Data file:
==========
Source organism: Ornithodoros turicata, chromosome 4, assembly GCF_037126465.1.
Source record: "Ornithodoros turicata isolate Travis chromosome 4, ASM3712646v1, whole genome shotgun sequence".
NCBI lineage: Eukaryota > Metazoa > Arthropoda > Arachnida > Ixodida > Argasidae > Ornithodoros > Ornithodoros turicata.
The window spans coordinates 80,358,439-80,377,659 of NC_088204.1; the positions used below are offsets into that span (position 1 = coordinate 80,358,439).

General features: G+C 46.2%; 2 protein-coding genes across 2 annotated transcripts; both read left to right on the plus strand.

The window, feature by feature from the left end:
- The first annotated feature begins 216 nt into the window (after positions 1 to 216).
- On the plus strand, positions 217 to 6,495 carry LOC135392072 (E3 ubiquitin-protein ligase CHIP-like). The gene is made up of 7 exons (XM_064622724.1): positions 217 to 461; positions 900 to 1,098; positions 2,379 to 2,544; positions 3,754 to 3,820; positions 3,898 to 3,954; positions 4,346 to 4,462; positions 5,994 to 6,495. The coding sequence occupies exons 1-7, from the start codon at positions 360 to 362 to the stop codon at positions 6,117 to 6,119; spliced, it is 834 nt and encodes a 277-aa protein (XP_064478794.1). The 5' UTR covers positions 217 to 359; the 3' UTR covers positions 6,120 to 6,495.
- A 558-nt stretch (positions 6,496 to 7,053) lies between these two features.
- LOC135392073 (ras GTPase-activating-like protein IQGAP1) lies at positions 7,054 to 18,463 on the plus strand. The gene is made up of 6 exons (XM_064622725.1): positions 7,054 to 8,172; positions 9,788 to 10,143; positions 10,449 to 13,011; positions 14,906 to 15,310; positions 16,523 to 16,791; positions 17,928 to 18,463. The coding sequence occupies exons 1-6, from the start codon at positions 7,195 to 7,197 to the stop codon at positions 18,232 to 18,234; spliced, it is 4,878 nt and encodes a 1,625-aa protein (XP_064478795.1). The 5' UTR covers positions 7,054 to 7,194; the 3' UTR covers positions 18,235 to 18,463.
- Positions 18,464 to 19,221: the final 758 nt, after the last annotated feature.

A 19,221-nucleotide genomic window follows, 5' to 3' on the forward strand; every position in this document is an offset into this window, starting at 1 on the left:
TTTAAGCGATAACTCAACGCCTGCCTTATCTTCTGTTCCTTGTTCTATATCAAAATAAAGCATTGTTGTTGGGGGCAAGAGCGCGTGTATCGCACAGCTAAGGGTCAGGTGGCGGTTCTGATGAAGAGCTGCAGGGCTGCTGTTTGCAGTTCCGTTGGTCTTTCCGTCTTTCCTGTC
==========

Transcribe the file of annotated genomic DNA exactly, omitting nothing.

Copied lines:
Source organism: Ornithodoros turicata, chromosome 4, assembly GCF_037126465.1.
Source record: "Ornithodoros turicata isolate Travis chromosome 4, ASM3712646v1, whole genome shotgun sequence".
NCBI lineage: Eukaryota > Metazoa > Arthropoda > Arachnida > Ixodida > Argasidae > Ornithodoros > Ornithodoros turicata.
The window spans coordinates 80,358,439-80,377,659 of NC_088204.1; the positions used below are offsets into that span (position 1 = coordinate 80,358,439).

General features: G+C 46.2%; 2 protein-coding genes across 2 annotated transcripts; both read left to right on the plus strand.

The window, feature by feature from the left end:
- The first annotated feature begins 216 nt into the window (after positions 1 to 216).
- On the plus strand, positions 217 to 6,495 carry LOC135392072 (E3 ubiquitin-protein ligase CHIP-like). The gene is made up of 7 exons (XM_064622724.1): positions 217 to 461; positions 900 to 1,098; positions 2,379 to 2,544; positions 3,754 to 3,820; positions 3,898 to 3,954; positions 4,346 to 4,462; positions 5,994 to 6,495. The coding sequence occupies exons 1-7, from the start codon at positions 360 to 362 to the stop codon at positions 6,117 to 6,119; spliced, it is 834 nt and encodes a 277-aa protein (XP_064478794.1). The 5' UTR covers positions 217 to 359; the 3' UTR covers positions 6,120 to 6,495.
- A 558-nt stretch (positions 6,496 to 7,053) lies between these two features.
- LOC135392073 (ras GTPase-activating-like protein IQGAP1) lies at positions 7,054 to 18,463 on the plus strand. The gene is made up of 6 exons (XM_064622725.1): positions 7,054 to 8,172; positions 9,788 to 10,143; positions 10,449 to 13,011; positions 14,906 to 15,310; positions 16,523 to 16,791; positions 17,928 to 18,463. The coding sequence occupies exons 1-6, from the start codon at positions 7,195 to 7,197 to the stop codon at positions 18,232 to 18,234; spliced, it is 4,878 nt and encodes a 1,625-aa protein (XP_064478795.1). The 5' UTR covers positions 7,054 to 7,194; the 3' UTR covers positions 18,235 to 18,463.
- Positions 18,464 to 19,221: the final 758 nt, after the last annotated feature.

A 19,221-nucleotide genomic window follows, 5' to 3' on the forward strand; every position in this document is an offset into this window, starting at 1 on the left:
TTTAAGCGATAACTCAACGCCTGCCTTATCTTCTGTTCCTTGTTCTATATCAAAATAAAGCATTGTTGTTGGGGGCAAGAGCGCGTGTATCGCACAGCTAAGGGTCAGGTGGCGGTTCTGATGAAGAGCTGCAGGGCTGCTGTTTGCAGTTCCGTTGGTCTTTCCGTCTTTCCTGTC